Withnall also suggested that even in the event 2SER was a "public authority" the request would be entirely rejected on the same privacy and commercial considerations as outlined by Paterson.

Read the full letter from Melanie Withnall here.

The UTS decision maker has also refused the request on the grounds that it would breach the privacy of individuals at the station:

"It is reasonable to expect that there is an expectation on the part of individuals concerned, their personal information would be confidential and that their privacy would not be breached."

New Matilda spoke to several current and former volunteers whose details or emails would likely have been caught up by the request. None of the volunteers were consulted by UTS on whether they consented to the release of their information, and none said they would have objected to the release of information about them.

Paterson’s decision to restrict access to the documents is surprising.

"There is an overriding public interest against the provision of copies of the information… it is considered that any potential distribution of copies will have a negative impact on goodwill and business relationships with current and future investors and advertisers," he writes.

This is an egregious perversion of the GIPA process. Access should generally be unconditional for documents, unless there is some "overriding public interest" against their release. And then there is a limited range of conditions that can be imposed, which are outlined in s 73(2) of the GIPA Act:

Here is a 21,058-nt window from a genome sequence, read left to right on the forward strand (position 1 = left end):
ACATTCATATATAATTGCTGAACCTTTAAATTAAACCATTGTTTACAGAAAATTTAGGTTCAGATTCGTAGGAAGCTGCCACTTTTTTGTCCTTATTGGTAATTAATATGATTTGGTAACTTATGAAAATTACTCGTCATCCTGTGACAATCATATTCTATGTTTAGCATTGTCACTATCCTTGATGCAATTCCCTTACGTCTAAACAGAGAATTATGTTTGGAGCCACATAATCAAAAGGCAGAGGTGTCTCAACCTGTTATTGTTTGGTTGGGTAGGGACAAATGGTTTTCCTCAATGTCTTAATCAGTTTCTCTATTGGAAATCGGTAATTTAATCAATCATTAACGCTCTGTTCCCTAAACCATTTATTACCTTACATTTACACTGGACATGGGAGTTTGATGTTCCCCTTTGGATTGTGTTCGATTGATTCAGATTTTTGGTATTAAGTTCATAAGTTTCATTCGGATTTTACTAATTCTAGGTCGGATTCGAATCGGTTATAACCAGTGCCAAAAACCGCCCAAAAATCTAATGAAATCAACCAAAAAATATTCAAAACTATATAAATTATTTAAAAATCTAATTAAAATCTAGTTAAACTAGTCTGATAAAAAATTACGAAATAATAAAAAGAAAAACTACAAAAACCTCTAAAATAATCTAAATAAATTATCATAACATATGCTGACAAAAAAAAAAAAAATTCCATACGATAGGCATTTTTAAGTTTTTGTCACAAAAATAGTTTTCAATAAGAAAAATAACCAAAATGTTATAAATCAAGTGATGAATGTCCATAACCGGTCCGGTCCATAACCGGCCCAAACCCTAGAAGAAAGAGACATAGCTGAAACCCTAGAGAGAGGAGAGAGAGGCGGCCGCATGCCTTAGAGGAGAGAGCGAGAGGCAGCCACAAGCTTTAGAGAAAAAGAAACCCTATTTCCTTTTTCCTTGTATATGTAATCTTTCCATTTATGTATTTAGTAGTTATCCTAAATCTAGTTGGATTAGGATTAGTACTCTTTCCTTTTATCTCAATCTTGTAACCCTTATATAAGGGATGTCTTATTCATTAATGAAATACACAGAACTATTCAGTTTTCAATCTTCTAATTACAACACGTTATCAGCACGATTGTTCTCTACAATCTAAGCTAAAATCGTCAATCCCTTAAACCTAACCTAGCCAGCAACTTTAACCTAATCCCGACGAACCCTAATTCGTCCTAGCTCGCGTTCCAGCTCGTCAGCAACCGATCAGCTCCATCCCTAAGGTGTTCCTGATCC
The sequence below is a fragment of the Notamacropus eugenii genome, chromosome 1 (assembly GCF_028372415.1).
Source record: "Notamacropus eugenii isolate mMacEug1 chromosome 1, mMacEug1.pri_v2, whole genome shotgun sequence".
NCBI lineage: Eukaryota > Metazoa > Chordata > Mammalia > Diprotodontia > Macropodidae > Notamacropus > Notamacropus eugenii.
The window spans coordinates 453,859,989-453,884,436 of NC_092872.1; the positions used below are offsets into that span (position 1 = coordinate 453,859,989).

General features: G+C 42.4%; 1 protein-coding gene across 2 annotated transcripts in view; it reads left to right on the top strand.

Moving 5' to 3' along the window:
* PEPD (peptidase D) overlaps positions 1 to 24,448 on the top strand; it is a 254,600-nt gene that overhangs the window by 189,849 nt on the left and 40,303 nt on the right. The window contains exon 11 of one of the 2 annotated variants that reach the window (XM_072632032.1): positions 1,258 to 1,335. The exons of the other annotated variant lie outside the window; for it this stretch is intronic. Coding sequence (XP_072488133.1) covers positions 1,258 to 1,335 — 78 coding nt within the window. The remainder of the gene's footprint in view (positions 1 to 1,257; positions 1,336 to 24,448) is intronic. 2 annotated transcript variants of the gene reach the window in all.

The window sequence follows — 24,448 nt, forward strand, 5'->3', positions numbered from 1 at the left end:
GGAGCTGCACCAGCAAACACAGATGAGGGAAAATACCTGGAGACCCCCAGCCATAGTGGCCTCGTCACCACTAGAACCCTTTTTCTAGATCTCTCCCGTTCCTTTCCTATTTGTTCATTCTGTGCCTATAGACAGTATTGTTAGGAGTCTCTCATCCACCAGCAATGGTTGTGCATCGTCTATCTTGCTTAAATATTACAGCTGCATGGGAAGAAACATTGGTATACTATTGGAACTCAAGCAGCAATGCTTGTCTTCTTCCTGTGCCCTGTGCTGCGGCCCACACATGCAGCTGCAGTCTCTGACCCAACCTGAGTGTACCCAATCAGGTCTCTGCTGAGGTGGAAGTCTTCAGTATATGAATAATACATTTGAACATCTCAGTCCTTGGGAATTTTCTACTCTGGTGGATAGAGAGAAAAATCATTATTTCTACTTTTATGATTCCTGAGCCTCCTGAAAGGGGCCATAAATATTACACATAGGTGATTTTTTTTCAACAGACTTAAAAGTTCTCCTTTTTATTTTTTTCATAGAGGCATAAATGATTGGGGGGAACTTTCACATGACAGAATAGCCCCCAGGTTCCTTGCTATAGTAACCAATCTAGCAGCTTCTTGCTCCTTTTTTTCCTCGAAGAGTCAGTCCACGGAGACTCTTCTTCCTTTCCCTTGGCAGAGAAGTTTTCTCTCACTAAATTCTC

"(2) A condition may be imposed as to how a right of access may be exercised (such as a condition that prevents an applicant making notes from or taking a copy of a record that is made available for inspection) but only to avoid there being an overriding public interest against disclosure of the information."

The act does not give a public authority power to limit access to only an individual, and only a very broad reading of s 73 would allow such a condition to be imposed. Indeed, this would be contrary to one of the fundamental tenets of the reformed Freedom of Information (FOI) regime of allowing requests to be accessed universally by any individual under disclosure logs.

If this decision were allowed to stand, it would signal a major failure of the FOI reforms to strengthen disclosure requirements across public agencies.

While it’s unlikely that the decision from Paterson will hold up in the Administrative Decisions Tribunal, the entire affair also exposes a significant failing with the NSW GIPA regime. Given the hard line taken on this decision any internal review would likely be fruitless. Review is possible by the Information Commissioner, but unlike their federal counterpart they do not have the power to make determinations, and can only make recommendations. The only real option for review then is to go to the Tribunal, which takes time and money.

What this really demonstrates though is a failure of UTS and 2SER to engage with the community in a transparent way. The change proposal at 2SER has been mired in secrecy, and UTS and 2SER quite clearly want it to stay that way.

Launched in 2004, New Matilda is one of Australia's oldest online independent publications. It's focus is on investigative journalism and analysis, with occasional smart arsery thrown in for reasons of sanity. New Matilda is owned and edited by Walkley Award and Human Rights Award winning journalist Chris Graham.